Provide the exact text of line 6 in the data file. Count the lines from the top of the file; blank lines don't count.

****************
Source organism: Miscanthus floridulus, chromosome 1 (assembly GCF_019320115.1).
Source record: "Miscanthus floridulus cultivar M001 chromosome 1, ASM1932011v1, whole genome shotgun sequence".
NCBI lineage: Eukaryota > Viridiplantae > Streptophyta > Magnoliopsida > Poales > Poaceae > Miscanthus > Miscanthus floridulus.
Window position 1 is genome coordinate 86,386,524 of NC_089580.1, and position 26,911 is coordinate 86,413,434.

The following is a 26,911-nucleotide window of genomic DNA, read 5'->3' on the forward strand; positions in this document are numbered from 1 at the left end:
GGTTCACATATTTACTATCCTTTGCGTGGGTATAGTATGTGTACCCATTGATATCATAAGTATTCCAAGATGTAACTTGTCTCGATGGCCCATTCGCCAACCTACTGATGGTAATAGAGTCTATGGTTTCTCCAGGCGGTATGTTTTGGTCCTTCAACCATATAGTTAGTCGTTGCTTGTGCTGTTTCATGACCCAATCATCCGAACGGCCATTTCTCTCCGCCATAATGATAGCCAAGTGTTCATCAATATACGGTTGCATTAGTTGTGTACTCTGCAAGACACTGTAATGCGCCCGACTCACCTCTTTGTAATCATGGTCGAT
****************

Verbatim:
GGTTCACATATTTACTATCCTTTGCGTGGGTATAGTATGTGTACCCATTGATATCATAAGTATTCCAAGATGTAACTTGTCTCGATGGCCCATTCGCCAACCTACTGATGGTAATAGAGTCTATGGTTTCTCCAGGCGGTATGTTTTGGTCCTTCAACCATATAGTTAGTCGTTGCTTGTGCTGTTTCATGACCCAATCATCCGAACGGCCATTTCTCTCCGCCATAATGATAGCCAAGTGTTCATCAATATACGGTTGCATTAGTTGTGTACTCTGCAAGACACTGTAATGCGCCCGACTCACCTCTTTGTAATCATGGTCGAT